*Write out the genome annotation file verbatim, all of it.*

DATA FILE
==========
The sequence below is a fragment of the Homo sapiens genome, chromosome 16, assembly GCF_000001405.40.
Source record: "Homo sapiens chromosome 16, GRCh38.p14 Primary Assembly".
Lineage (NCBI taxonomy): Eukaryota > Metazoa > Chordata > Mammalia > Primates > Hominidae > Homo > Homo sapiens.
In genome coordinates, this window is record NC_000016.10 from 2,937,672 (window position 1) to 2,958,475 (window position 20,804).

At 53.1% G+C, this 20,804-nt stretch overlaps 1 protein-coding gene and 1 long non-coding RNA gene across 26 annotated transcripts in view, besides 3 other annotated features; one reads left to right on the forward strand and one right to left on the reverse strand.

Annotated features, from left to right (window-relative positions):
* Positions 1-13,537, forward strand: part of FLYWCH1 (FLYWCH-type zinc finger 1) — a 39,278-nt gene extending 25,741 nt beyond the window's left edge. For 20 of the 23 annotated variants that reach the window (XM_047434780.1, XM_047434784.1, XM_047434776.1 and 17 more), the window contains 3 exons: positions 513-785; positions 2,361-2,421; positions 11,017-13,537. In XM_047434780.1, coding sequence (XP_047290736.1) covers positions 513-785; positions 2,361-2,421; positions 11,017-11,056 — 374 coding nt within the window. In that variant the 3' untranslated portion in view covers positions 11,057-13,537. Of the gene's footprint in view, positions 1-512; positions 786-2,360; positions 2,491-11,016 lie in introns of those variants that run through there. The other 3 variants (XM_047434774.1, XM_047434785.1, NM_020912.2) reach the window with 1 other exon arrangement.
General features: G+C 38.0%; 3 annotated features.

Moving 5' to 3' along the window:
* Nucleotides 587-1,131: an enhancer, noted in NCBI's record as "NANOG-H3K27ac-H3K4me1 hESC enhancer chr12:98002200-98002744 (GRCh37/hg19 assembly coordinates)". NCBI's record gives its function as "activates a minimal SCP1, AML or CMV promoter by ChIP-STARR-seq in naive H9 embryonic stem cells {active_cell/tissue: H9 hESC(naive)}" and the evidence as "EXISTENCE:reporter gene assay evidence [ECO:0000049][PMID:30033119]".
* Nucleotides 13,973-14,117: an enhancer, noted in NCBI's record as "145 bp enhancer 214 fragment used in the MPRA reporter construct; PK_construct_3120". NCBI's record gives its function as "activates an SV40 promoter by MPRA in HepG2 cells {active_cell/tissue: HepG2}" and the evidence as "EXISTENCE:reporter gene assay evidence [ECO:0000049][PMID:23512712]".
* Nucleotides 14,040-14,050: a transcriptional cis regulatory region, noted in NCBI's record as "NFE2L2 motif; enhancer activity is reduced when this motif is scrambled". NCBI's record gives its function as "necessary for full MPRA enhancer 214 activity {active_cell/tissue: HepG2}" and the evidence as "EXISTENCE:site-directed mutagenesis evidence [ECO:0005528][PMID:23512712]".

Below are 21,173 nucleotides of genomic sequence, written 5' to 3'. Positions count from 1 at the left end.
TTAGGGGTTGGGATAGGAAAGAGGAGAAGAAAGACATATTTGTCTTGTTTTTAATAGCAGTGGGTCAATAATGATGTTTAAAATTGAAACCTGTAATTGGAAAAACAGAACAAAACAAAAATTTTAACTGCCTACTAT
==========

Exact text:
The sequence below is a fragment of the Homo sapiens genome, chromosome 16, assembly GCF_000001405.40.
Source record: "Homo sapiens chromosome 16, GRCh38.p14 Primary Assembly".
Lineage (NCBI taxonomy): Eukaryota > Metazoa > Chordata > Mammalia > Primates > Hominidae > Homo > Homo sapiens.
In genome coordinates, this window is record NC_000016.10 from 2,937,672 (window position 1) to 2,958,475 (window position 20,804).

At 53.1% G+C, this 20,804-nt stretch overlaps 1 protein-coding gene and 1 long non-coding RNA gene across 26 annotated transcripts in view, besides 3 other annotated features; one reads left to right on the forward strand and one right to left on the reverse strand.

Annotated features, from left to right (window-relative positions):
* Positions 1-13,537, forward strand: part of FLYWCH1 (FLYWCH-type zinc finger 1) — a 39,278-nt gene extending 25,741 nt beyond the window's left edge. For 20 of the 23 annotated variants that reach the window (XM_047434780.1, XM_047434784.1, XM_047434776.1 and 17 more), the window contains 3 exons: positions 513-785; positions 2,361-2,421; positions 11,017-13,537. In XM_047434780.1, coding sequence (XP_047290736.1) covers positions 513-785; positions 2,361-2,421; positions 11,017-11,056 — 374 coding nt within the window. In that variant the 3' untranslated portion in view covers positions 11,057-13,537. Of the gene's footprint in view, positions 1-512; positions 786-2,360; positions 2,491-11,016 lie in introns of those variants that run through there. The other 3 variants (XM_047434774.1, XM_047434785.1, NM_020912.2) reach the window with 1 other exon arrangement.
General features: G+C 38.0%; 3 annotated features.

Moving 5' to 3' along the window:
* Nucleotides 587-1,131: an enhancer, noted in NCBI's record as "NANOG-H3K27ac-H3K4me1 hESC enhancer chr12:98002200-98002744 (GRCh37/hg19 assembly coordinates)". NCBI's record gives its function as "activates a minimal SCP1, AML or CMV promoter by ChIP-STARR-seq in naive H9 embryonic stem cells {active_cell/tissue: H9 hESC(naive)}" and the evidence as "EXISTENCE:reporter gene assay evidence [ECO:0000049][PMID:30033119]".
* Nucleotides 13,973-14,117: an enhancer, noted in NCBI's record as "145 bp enhancer 214 fragment used in the MPRA reporter construct; PK_construct_3120". NCBI's record gives its function as "activates an SV40 promoter by MPRA in HepG2 cells {active_cell/tissue: HepG2}" and the evidence as "EXISTENCE:reporter gene assay evidence [ECO:0000049][PMID:23512712]".
* Nucleotides 14,040-14,050: a transcriptional cis regulatory region, noted in NCBI's record as "NFE2L2 motif; enhancer activity is reduced when this motif is scrambled". NCBI's record gives its function as "necessary for full MPRA enhancer 214 activity {active_cell/tissue: HepG2}" and the evidence as "EXISTENCE:site-directed mutagenesis evidence [ECO:0005528][PMID:23512712]".

Below are 21,173 nucleotides of genomic sequence, written 5' to 3'. Positions count from 1 at the left end.
TTAGGGGTTGGGATAGGAAAGAGGAGAAGAAAGACATATTTGTCTTGTTTTTAATAGCAGTGGGTCAATAATGATGTTTAAAATTGAAACCTGTAATTGGAAAAACAGAACAAAACAAAAATTTTAACTGCCTACTAT